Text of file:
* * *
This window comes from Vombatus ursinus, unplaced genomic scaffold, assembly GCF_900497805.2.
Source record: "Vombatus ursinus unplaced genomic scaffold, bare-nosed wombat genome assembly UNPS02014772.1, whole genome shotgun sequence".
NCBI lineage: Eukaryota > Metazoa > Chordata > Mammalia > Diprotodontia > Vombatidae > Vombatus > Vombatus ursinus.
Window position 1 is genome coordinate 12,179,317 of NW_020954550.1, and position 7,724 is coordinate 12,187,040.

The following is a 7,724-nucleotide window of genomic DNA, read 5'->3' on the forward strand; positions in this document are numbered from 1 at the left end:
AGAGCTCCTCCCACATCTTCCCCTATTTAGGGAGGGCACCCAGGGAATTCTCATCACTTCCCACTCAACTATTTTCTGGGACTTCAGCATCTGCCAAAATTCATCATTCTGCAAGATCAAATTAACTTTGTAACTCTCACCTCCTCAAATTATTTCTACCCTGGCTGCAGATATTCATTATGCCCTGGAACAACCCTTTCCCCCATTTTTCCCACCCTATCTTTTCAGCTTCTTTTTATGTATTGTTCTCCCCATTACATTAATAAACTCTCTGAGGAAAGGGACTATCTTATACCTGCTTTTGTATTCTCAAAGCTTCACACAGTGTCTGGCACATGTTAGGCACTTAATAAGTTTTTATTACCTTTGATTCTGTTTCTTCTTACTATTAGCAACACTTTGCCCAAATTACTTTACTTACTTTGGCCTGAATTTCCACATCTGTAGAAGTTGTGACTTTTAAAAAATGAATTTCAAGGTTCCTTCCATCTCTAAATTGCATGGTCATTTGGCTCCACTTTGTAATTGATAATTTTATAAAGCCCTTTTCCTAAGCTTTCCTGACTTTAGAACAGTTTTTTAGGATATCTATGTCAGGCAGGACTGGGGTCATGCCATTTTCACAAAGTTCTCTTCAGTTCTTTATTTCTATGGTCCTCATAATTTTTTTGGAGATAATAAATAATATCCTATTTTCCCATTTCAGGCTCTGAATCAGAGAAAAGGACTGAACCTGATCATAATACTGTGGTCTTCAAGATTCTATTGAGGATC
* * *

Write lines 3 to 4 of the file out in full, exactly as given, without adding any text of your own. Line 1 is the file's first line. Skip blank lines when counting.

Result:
NCBI lineage: Eukaryota > Metazoa > Chordata > Mammalia > Diprotodontia > Vombatidae > Vombatus > Vombatus ursinus.
Window position 1 is genome coordinate 12,179,317 of NW_020954550.1, and position 7,724 is coordinate 12,187,040.